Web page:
Benefits of SPECTAlung explained to patients

SPECTAlung stands for ‘Screening Patients with thoracic tumors for Efficient Clinical Trials Access’

A Biobank dedicated to thoracic cancer

Picture1 Thoracic cancer includes lung: Non-Small Cell Lung Cancer (NSCLC) and Small Cell Lung Cancer (SCLC); malignant pleural mesothelioma (MPM) and thymic malignancies (TM). It is the second  most frequent malignant disease in Europe and the first  most common cancer worldwide. It has been estimated that 409,900 citizens in Europe of both genders are newly diagnosed every year and approximately 353.700 of them will die each year. When in advanced stages, the average life expectancy beyond diagnosis for fatal cases is quite short.

(Source EJC 2013)

 This calls for urgent research!

SPECTAlung is the first ever European prospective fully annotated tumour samples Biobank and Biomarker analysis platform for genetic profiling of patients suffering from thoracic cancer.

This platform unique in its kind joins up clinical forces at a Pan-European level to develop personalized treatments based on the results of the tissue sampling analysis. Supported by a network of 15 main clinical centers with thoracic expertise in 12 countries, this initiative has the ultimate goal of enabling better access to treatment options. An estimated number of 500 patients for the first year and 500 < 1000 patients are expected to be enrolled in the following years. To date, the EORTC is proud to announce that 23 patients have enrolled since the official start of the biobank on 22 May 2015!

Visualize the video on molecular tumor testing:

Principle of the Biobank

  • SPECTAlung is a bank (a collection) of metastatic tumoral tissue cancer samples.
  • Biobank rationale: The aim is to analyze the samples by extracting the DNA and RNA and develop targeted treatment called precision medicine tested on patients in the course of clinical trials.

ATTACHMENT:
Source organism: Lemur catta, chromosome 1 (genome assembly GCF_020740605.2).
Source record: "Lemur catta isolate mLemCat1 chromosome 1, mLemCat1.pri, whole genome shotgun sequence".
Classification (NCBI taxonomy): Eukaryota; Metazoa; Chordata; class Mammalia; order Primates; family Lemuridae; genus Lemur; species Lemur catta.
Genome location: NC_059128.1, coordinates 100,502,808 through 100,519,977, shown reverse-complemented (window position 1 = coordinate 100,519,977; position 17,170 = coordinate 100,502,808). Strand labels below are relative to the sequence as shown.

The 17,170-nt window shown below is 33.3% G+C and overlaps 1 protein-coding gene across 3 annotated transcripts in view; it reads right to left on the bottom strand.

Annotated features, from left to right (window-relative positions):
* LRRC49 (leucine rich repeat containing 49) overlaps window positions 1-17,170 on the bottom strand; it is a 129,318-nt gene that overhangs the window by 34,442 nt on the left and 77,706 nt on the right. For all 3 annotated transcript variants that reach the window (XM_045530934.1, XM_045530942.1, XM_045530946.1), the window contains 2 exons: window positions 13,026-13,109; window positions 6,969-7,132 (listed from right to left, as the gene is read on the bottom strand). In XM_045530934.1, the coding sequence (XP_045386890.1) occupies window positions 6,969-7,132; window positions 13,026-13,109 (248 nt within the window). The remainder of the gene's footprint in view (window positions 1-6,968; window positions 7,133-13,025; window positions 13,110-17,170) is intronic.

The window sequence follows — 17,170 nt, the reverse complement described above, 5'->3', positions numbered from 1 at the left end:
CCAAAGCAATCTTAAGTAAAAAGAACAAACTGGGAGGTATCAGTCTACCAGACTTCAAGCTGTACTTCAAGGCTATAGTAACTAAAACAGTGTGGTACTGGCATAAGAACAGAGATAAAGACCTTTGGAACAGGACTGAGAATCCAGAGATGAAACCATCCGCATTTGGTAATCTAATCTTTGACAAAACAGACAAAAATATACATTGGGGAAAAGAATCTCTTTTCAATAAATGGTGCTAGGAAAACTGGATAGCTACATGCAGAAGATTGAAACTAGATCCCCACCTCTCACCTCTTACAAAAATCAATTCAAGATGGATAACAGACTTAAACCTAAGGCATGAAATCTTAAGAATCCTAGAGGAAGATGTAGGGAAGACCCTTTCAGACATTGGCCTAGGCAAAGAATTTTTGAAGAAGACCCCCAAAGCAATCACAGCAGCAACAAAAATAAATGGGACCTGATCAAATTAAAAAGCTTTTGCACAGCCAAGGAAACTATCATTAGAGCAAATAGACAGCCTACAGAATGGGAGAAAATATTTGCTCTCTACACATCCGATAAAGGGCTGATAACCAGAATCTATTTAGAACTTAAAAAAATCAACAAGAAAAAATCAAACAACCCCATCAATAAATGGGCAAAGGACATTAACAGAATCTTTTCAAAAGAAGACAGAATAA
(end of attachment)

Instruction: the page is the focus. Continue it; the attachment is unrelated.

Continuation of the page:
SPECTAlung and the principle of precision medicine

What is precision medicine?

(Source: MD Anderson Cancer Centre)

Precision medicine or personalized cancer therapy or is a treatment strategy centered on the ability to predict which patients are more likely to respond to specific cancer therapies. This approach is founded upon the idea that tumor biomarkers are associated with patient prognosis and tumor response to therapy. In addition, patient genetic factors can be associated with drug metabolism, drug response and drug toxicity. Personalized tumor molecular profiles, tumor disease site and other patient characteristics are then potentially used for determining optimum individualized therapy options.

Tumor biomarkers can be DNA, RNA, protein and metabolic profiles that predict therapy response.  The identification of specific tumor biomarkers enables thus to assess  potential therapy options. However, the most recent approach is the sequencing of tumor DNA, which can reveal genomic alterations that have implications for cancer treatment.

Personalized-cancer-therapy

©Source MD Anderson Cancer centre

 Why precision medicine?

  • Precision medicine versus standard treatments is a cancer therapeutic revolution!
  • Develop a treatment that targets the  patients’ tumor type specifically

personalized-medicine

A biobank and biomarker analysis platform to test molecular alterations in cancer patients

  • First ever tumor tissue samples biobank and biomarker analysis platform to test molecular alterations to offer access to clinical trials and new treatment in thoracic cancer patients

dna-rna

Precision medicine aims to prolong patients’ survival

principle-biobank

The Biobank direct benefits for the patients

  • A European innovation: New clinical trials trying out precision medicine!
  • A wide network of specialists for an improved access to the latest treating technologies regardless of geographical differences

  • Patients are tested to identify their specific cancer markers to offer the possibility to enter them into biomarker-led clinical trials.

  • New! Clinical trial access now possible for smaller cohorts of patients with ‘rare’ combinations of mutations